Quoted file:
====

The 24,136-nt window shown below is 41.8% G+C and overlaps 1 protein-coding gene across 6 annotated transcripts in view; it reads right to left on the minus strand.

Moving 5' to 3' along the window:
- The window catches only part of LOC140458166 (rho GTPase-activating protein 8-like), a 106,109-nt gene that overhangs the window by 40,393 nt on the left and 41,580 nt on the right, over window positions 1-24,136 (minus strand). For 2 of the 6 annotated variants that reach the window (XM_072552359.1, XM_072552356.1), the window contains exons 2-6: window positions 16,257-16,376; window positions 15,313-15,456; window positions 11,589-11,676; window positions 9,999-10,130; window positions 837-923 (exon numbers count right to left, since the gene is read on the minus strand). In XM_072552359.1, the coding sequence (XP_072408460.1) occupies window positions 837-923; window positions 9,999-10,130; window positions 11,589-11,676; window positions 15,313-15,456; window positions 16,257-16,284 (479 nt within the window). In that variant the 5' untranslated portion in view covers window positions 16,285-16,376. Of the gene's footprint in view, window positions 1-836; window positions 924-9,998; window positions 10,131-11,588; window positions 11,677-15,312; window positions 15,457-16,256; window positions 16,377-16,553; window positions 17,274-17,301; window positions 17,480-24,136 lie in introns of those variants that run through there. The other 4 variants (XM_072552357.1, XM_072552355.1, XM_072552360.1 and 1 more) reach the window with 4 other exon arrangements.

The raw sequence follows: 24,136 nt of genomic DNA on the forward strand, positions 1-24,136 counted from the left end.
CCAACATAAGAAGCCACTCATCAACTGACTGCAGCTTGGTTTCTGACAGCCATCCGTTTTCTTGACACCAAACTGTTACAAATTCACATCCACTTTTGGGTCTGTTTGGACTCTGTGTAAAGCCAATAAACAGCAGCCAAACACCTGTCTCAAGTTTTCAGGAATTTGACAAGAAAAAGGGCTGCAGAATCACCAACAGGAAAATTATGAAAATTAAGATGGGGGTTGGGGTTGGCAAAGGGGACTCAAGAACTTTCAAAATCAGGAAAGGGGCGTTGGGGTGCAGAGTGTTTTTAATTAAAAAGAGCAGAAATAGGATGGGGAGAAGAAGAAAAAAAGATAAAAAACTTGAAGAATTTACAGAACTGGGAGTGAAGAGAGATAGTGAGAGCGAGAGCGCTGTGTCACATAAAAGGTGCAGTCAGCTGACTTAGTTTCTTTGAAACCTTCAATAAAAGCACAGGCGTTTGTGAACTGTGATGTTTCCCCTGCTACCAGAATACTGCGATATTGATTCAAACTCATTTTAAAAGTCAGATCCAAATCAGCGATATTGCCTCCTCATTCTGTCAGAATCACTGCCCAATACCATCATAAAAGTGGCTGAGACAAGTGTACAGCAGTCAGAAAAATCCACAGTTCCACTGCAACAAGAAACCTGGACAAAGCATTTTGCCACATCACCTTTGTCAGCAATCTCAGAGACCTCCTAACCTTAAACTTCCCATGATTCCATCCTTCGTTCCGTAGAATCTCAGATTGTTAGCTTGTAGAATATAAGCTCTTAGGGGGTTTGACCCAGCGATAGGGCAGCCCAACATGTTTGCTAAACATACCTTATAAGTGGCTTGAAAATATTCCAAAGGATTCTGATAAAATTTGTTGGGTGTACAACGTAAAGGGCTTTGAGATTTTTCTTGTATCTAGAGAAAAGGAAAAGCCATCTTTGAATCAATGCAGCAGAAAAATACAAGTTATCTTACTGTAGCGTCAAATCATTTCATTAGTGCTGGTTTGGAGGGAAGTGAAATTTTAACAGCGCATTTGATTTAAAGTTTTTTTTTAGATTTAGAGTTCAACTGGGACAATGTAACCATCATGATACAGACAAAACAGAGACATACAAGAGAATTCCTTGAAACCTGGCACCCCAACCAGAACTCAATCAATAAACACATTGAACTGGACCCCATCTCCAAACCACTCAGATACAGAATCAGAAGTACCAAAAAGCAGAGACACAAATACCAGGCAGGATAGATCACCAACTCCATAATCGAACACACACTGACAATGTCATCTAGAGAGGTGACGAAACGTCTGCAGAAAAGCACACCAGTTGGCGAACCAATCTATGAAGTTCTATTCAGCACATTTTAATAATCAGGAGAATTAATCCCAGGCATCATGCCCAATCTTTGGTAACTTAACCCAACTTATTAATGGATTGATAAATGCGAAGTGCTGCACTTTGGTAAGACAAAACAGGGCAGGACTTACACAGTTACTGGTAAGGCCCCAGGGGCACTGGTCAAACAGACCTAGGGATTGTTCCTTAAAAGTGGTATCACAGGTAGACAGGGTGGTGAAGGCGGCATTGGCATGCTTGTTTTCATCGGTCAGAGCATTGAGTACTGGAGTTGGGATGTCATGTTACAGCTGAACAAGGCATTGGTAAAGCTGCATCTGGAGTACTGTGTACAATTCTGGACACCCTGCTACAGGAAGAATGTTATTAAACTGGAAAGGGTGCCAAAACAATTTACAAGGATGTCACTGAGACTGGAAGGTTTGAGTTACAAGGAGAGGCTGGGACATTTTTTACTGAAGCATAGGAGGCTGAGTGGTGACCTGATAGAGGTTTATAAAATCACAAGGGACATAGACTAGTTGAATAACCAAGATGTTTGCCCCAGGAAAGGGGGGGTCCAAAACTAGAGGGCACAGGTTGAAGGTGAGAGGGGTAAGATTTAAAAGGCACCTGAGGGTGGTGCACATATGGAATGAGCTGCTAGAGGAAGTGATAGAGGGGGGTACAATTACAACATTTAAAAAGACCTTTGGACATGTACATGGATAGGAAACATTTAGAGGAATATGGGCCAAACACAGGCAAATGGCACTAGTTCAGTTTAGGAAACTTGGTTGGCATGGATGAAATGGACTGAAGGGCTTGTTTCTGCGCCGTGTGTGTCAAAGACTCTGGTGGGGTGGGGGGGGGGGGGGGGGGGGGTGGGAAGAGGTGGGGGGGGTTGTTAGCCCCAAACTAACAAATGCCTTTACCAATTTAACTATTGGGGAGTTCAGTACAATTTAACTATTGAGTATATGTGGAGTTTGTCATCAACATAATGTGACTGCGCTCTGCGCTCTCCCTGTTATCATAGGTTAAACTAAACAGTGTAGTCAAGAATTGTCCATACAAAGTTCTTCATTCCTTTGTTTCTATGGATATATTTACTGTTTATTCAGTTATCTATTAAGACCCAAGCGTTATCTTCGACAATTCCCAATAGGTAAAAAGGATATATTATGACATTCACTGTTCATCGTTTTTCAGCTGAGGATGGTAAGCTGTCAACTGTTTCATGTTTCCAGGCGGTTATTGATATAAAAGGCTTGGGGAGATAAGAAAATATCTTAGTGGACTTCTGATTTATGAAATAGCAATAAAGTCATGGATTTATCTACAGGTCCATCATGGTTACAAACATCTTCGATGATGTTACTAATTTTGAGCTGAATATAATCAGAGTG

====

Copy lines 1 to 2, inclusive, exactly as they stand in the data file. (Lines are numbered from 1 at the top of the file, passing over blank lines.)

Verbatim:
The 24,136-nt window shown below is 41.8% G+C and overlaps 1 protein-coding gene across 6 annotated transcripts in view; it reads right to left on the minus strand.

Moving 5' to 3' along the window: